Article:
Boring. Got to page 2xxx and realized I couldn't care less about any of the characters or how it ended. Quit reading at that point. Too slow and laborious with little to show for slogging through.
Talbot Odyssey was my second to last DeMille I have yet to read, I'm unfortunately winding down on his catalog, and I definitely enjoyed this one.

I began with The Lion's Game, and what drew to DeMille's style was his strength in dialogue. Whether it be Corey's comedically sharp delivery, or the grandiose style of conversation offered up at a dinner table of CIA spies and double agents, DeMille does it seamlessly.

Growing up an athlete, I often find myself smiling at DeMille's characters disciplin
Jun 01, 2013 Ohr rated it it was ok  ·  review of another edition
Non-Le Carre Cold War spy books: its like they are from 150 years ago... I won't even get into Tom clancy's late 80s material!
Brian Poole
The Talbot Odyssey, an early ‘80s Cold War thriller from suspense master Nelson DeMille, features a hero that might seem familiar to fans of DeMille’s later work.

Originally published in 1984, The Talbot Odyssey features a complex plot involving a law firm with deep ties to the OSS (the forerunner of the modern CIA) and a plot by Soviet agents, centered around a Russian retreat on the Long Island coast. It’s a sturdy espionage plot from the period, populated by double and triple agents, shadowy p
May 04, 2009 Peter rated it really liked it  ·  review of another edition
Lots of intrigue. Double and triple agents. Torture, mayhem. gotta' love it.
Feb 09, 2009 Bev rated it really liked it  ·  review of another edition
Good read. Set in Russia. I could see all of it happening before me.
Russell Olson
Nov 15, 2010 Russell Olson rated it liked it  ·  review of another edition
Shelves: fiction
My first "potboiler." It was ok. Not fantastic, but ok.
Amanda "Freckles"
Feb 11, 2015 Amanda "Freckles" rated it it was amazing  ·  review of another edition
Shelves: 90s
My favorite of his books. I've read it many times.
Mar 03, 2009 Brett rated it it was amazing  ·  review of another edition
pick any this is were i started

Dec 27, 2009 Laura rated it really liked it  ·  review of another edition
A real page turner.
Jan 19, 2009 Marianne rated it really liked it  ·  review of another edition
An enjoyable read!
Scott  Breslove
I'm a huge DeMille fan, but only thought this one was okay. It started off really jumbled, meaning, a lot of characters got introduced relatively quickly, and a lot of the "spy talk" and double talk made the intent sort of hard to grasp. Although, as you keep reading everything gets easier to understand and the characters easier to keep straight. All in all it was a good spy novel, although the ending kind of fell short to me, but that might be because the middle to end was so action packed the ...more
Alex Gherzo
Apr 02, 2014 Alex Gherzo rated it really liked it  ·  review of another edition
Nelson DeMille's The Talbot Odyssey is a really good Cold War era spy novel that was close to being great but, due to a few narrative missteps falls just short. All the ingredients are there but the mixture went slightly wrong at certain points.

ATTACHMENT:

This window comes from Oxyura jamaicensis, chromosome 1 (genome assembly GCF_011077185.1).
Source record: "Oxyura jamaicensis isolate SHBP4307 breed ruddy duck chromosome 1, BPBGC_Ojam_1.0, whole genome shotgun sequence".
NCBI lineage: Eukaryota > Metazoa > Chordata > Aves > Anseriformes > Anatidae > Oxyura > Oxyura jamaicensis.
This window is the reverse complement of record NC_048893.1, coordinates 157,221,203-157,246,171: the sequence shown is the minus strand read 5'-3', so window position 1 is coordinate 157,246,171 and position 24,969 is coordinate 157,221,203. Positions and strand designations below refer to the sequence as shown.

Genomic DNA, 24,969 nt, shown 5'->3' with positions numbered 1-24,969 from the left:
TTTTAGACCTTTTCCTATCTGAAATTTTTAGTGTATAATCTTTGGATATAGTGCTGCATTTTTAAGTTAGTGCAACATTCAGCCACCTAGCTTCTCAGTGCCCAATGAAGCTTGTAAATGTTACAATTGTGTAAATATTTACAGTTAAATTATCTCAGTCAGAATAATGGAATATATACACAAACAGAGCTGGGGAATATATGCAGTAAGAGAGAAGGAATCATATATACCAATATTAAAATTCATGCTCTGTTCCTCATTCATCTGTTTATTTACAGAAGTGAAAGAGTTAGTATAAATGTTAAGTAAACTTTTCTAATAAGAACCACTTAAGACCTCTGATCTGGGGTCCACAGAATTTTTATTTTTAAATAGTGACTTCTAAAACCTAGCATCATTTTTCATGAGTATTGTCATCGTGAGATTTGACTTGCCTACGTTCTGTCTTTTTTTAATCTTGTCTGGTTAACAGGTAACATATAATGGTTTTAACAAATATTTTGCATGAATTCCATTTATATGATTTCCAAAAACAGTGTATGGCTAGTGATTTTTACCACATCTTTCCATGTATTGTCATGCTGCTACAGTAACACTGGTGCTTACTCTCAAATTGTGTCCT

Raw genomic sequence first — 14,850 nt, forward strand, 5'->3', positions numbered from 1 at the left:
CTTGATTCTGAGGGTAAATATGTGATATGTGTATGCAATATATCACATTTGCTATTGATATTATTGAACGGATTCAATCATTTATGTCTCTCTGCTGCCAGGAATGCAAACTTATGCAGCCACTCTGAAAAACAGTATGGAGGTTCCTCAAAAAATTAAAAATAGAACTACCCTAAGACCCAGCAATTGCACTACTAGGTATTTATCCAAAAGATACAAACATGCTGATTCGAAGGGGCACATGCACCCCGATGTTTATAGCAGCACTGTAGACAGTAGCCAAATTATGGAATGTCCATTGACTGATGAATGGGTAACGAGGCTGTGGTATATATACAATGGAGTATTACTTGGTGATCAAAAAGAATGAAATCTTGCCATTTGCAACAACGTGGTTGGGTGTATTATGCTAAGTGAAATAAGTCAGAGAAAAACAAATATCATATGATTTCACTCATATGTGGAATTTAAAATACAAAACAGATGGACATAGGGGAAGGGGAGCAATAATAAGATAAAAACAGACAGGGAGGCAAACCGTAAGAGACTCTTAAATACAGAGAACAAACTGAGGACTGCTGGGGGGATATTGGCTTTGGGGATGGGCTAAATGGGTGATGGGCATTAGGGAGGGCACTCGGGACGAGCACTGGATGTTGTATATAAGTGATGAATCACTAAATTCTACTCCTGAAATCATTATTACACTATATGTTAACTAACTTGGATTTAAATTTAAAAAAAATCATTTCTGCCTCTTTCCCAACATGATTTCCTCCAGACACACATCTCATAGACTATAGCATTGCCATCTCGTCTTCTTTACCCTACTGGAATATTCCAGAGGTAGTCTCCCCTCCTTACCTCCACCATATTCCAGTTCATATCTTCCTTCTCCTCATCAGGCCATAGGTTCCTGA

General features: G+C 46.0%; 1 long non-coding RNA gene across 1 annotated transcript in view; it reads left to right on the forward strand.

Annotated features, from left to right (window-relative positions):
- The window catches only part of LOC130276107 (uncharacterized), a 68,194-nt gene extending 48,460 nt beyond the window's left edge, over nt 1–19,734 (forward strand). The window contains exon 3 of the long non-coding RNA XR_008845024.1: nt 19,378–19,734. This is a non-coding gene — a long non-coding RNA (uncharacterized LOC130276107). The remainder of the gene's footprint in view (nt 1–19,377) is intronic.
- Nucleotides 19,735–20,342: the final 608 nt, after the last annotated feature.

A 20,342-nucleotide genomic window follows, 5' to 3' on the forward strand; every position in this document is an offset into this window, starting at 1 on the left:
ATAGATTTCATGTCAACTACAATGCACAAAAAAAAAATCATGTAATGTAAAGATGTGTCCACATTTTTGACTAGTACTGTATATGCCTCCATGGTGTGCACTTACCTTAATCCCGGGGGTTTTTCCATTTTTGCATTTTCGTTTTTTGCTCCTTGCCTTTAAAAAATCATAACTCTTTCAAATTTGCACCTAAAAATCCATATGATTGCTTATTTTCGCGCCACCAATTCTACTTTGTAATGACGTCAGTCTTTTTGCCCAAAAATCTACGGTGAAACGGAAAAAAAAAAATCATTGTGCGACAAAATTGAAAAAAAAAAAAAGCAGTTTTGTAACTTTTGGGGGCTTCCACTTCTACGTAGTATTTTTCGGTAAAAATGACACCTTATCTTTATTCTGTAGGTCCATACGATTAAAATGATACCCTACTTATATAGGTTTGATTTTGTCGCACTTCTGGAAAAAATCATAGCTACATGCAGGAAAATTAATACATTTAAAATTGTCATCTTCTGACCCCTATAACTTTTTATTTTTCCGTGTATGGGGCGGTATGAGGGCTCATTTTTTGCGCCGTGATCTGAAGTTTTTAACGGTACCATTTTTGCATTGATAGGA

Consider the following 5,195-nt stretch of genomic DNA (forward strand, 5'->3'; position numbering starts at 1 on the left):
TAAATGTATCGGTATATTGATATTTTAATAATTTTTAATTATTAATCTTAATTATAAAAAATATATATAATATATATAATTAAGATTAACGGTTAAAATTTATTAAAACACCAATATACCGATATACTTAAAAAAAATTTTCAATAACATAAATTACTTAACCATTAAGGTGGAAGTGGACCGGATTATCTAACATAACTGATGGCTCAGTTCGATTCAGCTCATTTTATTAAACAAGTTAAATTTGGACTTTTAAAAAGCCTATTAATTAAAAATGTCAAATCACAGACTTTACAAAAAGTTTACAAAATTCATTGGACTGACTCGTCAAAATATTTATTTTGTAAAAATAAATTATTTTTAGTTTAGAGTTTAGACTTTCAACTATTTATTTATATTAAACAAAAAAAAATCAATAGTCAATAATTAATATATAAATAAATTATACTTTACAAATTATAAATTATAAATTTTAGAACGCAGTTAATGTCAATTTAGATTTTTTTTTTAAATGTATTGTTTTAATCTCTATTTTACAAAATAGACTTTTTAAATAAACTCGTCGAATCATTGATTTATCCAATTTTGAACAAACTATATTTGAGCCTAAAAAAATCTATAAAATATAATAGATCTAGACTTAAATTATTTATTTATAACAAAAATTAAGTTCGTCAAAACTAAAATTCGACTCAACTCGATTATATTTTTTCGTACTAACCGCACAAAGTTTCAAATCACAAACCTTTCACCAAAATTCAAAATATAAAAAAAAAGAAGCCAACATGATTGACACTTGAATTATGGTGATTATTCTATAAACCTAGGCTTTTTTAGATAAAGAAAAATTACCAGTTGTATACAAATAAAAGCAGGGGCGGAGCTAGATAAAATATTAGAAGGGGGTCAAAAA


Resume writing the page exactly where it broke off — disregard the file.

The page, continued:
Tony Abrams, a former NYPD detective, is hired by O'Brien, Kimberly and Rose, a law firm run by former OSS officers who've been running counterintelligence against the Russians since World War II ended. Abrams believes he's being groomed as a lawyer, but
Apr 30, 2014 Will rated it really liked it  ·  review of another edition
Recommends it for: anyone
Shelves: adventure, gatsby-ny
This review has been hidden because it contains spoilers. To view it, click here.
Benjamin Thomas
Oct 09, 2010 Benjamin Thomas rated it liked it
Shelves: thriller-spy
The Talbot Odyssey by Nelson DeMille was the final book I had selected for my trip to South Africa. I know I can always count on a DeMille novel in case any of the others weren't keeping me going. This is also the one I read in two parts, the first 3/4ths on the 18 hour plane ride back home (plus connection times and airport waiting times), and the last 1/4th after completing the prior novel. If that isn't clear as mud then you haven't been paying attention.

Nelson DeMille novels, as I mentioned,
Jun 27, 2014 Ralph rated it it was amazing  ·  review of another edition
Shelves: audio
4.5 out of 5
Nelson DeMille is one of my favorite authors and I always look forward to reading his works. As always, Scott Brick brings DeMille's words and characters to life in a most satisfying manner. The Talbot Odyssey was written in 1984 before the collapse of the USSR and involves former OSS officers, spies, double-agents, moles, and a plot by Moscow that will result in the end of the United States. Captivating and well researched.
Dave Wooldridge
Nelson DeMille is a great author and although I've loved every book of his I've read so far (and I've read several of them), this one was my least favorite. It started off with an intriguing premise, but I found the second half of the book a tad drawn out, making the climactic ending feel a bit tedious. If you're new to DeMille, then start with one of his better known bestsellers, such as the The Gold Coast.
Feb 27, 2014 Ed rated it really liked it  ·  review of another edition
Recommends it for: spy story fans
While not one of his best, this early spy story is a good one. It is very complicated at the start but things begin to resolve themselves after about 100 pages.

The protagonist, Tony Abrams, a retired NYC Detective is hired by a law firm owned by a few retired OSS officers. As people start turning up dead, Abrams postulates that one or more of the partners has turned rogue and is working for the Soviets. The Russian plan is to destroy all U.S. electronics by launching a an EMP nuclear explosion
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Nelson Richard DeMille was born in New York City on August 23, 1943 to Huron and Antonia (Panzera) DeMille. He moved as a child with his family to Long Island. In high school, he played football and ran track.

DeMille spent three years at Hofstra University, then joined the Army and attended Officer Candidate School. He was a First Lieutenant in the United States Army (1966-69) and saw action as an